How to get admitted to a PhD program
DISCLAIMER: What appears on these pages represents my
personal opinions, which must not be construed as binding on any part
of Tufts University
So you'd like to get admitted to a good Phd program—maybe at
Tufts, maybe elsewhere. What do you do?
First of all, recognize that there are no guarantees.
Not only do you have to meet minimum standards for abilility and
research potential, but you must also distinguish yourself
among your peer group.
Every year, only the very best candidates are admitted, and because
the number of places is limited, we are sometimes forced to turn down
candidates who could have successfully completed the program.
What are the criteria for admission?
This is what I believe admissions committees are looking for.
(Note disclaimer above.)
The ideal PhD candidate shows
Sometimes we have applicants whose primary backgrounds are not in
It is very difficult to make any general statements about these
such students often begin with a
post-bachelor's certificate in Computer Science and are then admitted to a degree program.
Students with solid background in theory (at the level of
our CS 160 and 170) and programming (at the level of our
CS 15 and 40) may be admitted directly to a degree program.
- Strong evidence of research potential.
- Excellent grades, e.g., at least A-minus.
- Good GRE scores.
- Good preparation for both course work and research. Ideally, this
means a strong plan of study at a university that is known to us.
Your plan of study should give you good background in both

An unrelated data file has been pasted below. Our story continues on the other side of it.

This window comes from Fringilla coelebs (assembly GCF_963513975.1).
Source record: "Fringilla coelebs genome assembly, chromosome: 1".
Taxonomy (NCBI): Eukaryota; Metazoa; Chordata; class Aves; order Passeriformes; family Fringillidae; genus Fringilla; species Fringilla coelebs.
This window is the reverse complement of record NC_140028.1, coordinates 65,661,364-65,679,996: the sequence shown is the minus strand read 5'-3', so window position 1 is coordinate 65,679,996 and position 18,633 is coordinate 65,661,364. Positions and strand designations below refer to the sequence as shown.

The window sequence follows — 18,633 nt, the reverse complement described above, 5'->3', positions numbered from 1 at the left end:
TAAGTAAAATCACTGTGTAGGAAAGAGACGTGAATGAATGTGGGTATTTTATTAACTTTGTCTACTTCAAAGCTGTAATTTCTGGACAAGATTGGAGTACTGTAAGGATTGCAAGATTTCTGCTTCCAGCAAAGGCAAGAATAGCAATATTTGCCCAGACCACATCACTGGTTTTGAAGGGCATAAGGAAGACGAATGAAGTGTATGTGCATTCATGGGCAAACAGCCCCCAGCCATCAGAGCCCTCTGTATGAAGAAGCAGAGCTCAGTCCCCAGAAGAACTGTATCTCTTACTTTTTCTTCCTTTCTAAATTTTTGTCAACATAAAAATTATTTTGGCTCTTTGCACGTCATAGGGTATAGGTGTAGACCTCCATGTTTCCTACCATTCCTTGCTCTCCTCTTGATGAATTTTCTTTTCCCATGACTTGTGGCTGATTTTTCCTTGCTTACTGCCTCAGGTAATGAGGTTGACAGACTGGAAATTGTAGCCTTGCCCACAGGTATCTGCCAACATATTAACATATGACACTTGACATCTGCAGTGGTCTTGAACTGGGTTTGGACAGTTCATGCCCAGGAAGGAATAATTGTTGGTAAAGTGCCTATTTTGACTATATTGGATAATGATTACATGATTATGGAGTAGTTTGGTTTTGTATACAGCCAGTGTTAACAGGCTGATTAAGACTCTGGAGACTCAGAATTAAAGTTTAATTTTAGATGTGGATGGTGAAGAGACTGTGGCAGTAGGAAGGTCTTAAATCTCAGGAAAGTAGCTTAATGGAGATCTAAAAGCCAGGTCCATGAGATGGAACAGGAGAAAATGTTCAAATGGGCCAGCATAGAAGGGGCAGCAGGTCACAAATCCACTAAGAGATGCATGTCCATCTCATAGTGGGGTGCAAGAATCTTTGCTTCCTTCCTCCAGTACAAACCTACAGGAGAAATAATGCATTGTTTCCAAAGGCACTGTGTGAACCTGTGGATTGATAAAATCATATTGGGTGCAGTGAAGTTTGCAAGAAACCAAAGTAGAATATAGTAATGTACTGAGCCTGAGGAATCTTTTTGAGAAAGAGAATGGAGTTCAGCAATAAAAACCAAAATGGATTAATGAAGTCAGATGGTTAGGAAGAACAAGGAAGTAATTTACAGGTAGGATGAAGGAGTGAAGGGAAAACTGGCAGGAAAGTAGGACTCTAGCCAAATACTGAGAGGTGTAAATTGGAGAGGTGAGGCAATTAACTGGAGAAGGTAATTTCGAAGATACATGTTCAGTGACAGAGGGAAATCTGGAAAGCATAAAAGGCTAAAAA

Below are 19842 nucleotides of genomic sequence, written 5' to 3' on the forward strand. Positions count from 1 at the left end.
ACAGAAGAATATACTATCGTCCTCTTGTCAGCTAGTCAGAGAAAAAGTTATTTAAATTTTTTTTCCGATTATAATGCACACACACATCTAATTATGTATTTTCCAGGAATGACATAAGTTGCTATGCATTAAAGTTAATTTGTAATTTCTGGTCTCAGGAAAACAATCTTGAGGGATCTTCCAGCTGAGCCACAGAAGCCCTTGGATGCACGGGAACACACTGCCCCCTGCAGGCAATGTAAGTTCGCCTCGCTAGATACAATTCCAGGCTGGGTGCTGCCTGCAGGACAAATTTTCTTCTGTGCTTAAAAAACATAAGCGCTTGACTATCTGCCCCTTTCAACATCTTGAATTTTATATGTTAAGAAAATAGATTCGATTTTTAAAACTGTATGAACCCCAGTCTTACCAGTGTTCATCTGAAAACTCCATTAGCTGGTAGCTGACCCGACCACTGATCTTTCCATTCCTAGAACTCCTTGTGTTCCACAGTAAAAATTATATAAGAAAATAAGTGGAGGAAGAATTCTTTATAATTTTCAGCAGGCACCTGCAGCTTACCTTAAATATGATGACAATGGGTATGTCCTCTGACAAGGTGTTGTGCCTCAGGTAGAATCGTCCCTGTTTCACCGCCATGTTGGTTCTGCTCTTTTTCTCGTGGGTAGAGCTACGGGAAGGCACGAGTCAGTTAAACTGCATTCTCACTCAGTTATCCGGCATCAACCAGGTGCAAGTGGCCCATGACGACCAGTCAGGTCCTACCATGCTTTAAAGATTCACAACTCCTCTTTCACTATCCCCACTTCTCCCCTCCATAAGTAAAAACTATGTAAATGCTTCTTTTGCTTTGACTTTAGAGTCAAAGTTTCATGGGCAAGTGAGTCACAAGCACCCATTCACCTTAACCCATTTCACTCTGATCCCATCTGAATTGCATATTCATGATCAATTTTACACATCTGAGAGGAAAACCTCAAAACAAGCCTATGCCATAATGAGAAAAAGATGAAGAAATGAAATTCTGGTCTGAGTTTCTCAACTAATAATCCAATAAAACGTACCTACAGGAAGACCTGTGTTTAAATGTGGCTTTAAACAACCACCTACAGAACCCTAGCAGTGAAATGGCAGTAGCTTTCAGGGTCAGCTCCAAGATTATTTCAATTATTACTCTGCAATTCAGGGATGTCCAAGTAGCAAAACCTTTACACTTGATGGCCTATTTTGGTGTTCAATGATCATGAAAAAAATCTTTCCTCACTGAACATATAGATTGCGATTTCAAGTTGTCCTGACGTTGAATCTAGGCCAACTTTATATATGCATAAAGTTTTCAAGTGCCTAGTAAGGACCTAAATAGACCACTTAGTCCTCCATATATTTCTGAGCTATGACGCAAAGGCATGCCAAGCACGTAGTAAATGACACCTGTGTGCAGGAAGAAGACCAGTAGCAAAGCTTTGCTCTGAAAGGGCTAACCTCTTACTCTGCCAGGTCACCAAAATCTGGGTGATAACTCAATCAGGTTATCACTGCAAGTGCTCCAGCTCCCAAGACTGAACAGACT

and programming practice.
To see if your undergraduate plan of study is comparable to ours,
look for the
undergraduate program in Computer Science at the
CS web site.
How can I tell whether I should apply?
We often receive inquiries from students who want to know whether to
apply to the program.
It is very difficult to make
predictions about outcomes without seeing an actual application.
In particular, we are unlikely to be able to tell very much from
seeing just your vita, resume, or transcript.
If you are interested in the program, the only real way to estimate
your chances of getting in is to apply.
What can I do to improve my chances of getting in?
If you do any or all of the following things, you will make it easy
for our admissions committee—or any other—to offer you a place in
- Undertake an ambitious course of study—and do well.
- Get involved with a research project.
- Get letters from people who (a) know your work and
(b) know what is expected at a major research university.
Faculty members often know how to write these letters;
industrial managers often don't.
The most helpful letters will not simply claim that you are smart,
are creative, work well independently, etc.
Instead, the best letters
will be packed with specific information about what
you did and what the results were, leaving the admissions committee to
draw its own conclusions about your abilities.
What should I say in my statement of purpose
It will help you write your statement of purpose if you know how it
will be used.
- The admissions committee will use your statement of purpose to try
to figure out who might be your research supervisor.
If you know you want to work with particular faculty, by all means
mention them by name.
Just be sure to demonstrate you know something about them—if you
appear to have picked a name out of a hat, you are unlikely to be
- The admissions committee will try to judge whether you are
committed to a research career and whether you know what you are
Another good thing you can do in a statement of purpose is give clear,
concise descriptions of work you have done.
This is an important skill for a researcher, and you have an
opportunity to show that you are already developing this skill.
For bonus points, explain the significance of your work.
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Norman Ramsey's home page.